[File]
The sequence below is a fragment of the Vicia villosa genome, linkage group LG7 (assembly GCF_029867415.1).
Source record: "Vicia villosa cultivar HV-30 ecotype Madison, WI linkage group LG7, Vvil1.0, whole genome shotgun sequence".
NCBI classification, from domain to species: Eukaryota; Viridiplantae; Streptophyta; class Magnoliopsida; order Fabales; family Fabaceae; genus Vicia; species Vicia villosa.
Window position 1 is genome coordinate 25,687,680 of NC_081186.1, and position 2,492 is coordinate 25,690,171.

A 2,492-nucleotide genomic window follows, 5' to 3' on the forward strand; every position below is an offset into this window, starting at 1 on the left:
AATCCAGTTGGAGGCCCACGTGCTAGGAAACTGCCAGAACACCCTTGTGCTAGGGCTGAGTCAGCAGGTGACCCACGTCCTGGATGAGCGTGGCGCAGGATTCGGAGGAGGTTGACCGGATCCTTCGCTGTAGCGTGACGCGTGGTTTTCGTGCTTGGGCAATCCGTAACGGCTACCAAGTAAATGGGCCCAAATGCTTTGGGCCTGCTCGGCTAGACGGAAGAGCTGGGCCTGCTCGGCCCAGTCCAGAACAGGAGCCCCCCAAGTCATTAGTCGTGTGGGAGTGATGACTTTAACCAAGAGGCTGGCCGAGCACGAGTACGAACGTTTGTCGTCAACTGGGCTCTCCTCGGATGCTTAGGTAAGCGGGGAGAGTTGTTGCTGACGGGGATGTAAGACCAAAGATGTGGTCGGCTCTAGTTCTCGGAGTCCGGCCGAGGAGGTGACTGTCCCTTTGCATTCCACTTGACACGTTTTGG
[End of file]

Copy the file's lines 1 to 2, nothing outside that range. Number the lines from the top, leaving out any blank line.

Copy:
The sequence below is a fragment of the Vicia villosa genome, linkage group LG7 (assembly GCF_029867415.1).
Source record: "Vicia villosa cultivar HV-30 ecotype Madison, WI linkage group LG7, Vvil1.0, whole genome shotgun sequence".